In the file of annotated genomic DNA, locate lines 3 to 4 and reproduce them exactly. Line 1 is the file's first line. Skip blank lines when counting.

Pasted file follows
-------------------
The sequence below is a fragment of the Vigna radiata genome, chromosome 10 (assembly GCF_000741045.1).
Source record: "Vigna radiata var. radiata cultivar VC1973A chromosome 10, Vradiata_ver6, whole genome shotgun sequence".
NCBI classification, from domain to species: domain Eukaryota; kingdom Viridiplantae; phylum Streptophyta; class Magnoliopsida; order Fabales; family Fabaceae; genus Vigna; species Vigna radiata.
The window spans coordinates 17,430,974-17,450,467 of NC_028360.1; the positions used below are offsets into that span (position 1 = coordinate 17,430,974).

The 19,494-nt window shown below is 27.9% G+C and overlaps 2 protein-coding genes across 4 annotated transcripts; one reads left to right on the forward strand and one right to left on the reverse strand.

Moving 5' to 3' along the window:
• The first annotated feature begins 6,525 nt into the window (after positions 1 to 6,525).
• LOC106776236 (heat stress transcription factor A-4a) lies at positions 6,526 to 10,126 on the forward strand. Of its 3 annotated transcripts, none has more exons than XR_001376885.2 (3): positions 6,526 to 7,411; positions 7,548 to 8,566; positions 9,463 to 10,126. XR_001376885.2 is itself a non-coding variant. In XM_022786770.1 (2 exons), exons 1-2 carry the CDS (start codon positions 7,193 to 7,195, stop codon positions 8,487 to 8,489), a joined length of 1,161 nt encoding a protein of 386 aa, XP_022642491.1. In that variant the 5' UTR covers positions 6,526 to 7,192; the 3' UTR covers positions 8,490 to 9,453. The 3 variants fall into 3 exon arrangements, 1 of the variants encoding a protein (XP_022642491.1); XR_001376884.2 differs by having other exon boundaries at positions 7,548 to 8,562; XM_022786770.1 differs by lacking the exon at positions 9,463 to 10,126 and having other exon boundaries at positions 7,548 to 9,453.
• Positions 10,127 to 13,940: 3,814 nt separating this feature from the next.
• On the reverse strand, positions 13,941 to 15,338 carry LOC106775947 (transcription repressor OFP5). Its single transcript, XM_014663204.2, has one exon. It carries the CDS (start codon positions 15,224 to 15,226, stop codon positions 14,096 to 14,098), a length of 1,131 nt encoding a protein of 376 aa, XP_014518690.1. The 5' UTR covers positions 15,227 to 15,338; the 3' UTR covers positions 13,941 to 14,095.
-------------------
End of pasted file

NCBI classification, from domain to species: domain Eukaryota; kingdom Viridiplantae; phylum Streptophyta; class Magnoliopsida; order Fabales; family Fabaceae; genus Vigna; species Vigna radiata.
The window spans coordinates 17,430,974-17,450,467 of NC_028360.1; the positions used below are offsets into that span (position 1 = coordinate 17,430,974).